We ate our pizzas onboard. The flight attendant said they had no cranberry juice, so I got orange, Craig asked for apple and were told they were out of that as well. He got orange juice instead. A few minutes later the flight attendant returned with a cup of apple juice. "I found some apple juice!" he said wth a smile, and presented it to Craig. This was a very nice surprise. We ate the snacks I had bought in the St Lucia airport. We noticed that our Tea Time buscuits were made by "Wibisco."I read the label. "West Indian Biscuit Company." So did that mean Nabisco was the...North American Biscuit Company. Aha, it all makes sense!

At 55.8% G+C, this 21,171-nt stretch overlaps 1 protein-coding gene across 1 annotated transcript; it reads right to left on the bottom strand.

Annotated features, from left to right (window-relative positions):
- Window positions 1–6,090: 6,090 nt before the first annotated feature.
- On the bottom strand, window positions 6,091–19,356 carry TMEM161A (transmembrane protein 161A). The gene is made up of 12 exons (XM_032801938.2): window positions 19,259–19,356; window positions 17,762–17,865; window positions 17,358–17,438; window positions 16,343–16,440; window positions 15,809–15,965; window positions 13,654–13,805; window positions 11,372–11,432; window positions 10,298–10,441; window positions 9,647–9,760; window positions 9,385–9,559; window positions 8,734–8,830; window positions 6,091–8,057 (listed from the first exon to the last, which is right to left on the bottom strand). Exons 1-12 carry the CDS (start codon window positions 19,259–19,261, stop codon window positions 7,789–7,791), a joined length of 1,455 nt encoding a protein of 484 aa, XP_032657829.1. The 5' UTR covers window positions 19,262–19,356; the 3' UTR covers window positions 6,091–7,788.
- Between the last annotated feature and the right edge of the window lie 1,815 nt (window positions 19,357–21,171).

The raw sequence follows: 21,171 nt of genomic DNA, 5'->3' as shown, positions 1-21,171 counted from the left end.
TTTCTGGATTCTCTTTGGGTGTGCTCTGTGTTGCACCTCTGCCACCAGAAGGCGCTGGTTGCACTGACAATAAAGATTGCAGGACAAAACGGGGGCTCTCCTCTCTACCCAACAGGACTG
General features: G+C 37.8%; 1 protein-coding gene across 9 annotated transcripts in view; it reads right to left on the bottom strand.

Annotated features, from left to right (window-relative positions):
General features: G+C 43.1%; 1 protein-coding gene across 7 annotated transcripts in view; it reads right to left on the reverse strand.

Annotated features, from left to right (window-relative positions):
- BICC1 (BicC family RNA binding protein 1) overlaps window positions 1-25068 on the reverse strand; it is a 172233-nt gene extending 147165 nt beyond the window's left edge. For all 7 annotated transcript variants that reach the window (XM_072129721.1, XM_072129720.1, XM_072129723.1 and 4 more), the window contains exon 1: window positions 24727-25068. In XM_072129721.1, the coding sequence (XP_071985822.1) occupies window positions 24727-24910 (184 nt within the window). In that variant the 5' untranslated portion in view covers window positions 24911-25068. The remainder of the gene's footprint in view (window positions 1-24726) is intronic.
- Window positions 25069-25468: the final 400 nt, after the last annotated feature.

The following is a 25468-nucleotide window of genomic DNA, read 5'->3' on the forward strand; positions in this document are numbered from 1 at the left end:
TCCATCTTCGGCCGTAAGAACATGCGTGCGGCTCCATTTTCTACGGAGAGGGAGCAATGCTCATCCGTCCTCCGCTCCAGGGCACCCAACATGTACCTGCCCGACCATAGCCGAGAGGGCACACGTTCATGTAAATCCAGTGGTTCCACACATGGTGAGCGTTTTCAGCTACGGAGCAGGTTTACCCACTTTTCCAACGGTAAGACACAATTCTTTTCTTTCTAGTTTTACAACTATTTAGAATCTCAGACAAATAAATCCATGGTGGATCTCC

We could see twinkling Christmas lights as we made our descent into Boston. We arrived at 9:30 pm. Our luggage (including the newly-checked backpack) was pretty much first off the conveyor belt, and we were home by 10:25.
Ania's market

Ania's young friend sharing the Rasta love

Ania putting the finishing touches on our carving

Ania carving a spontaneous bird

Ania carving a spontaneous bird

Ania and Steph

One last glimpse of Bouble Happiness

Decorations in the Coco Palm lobby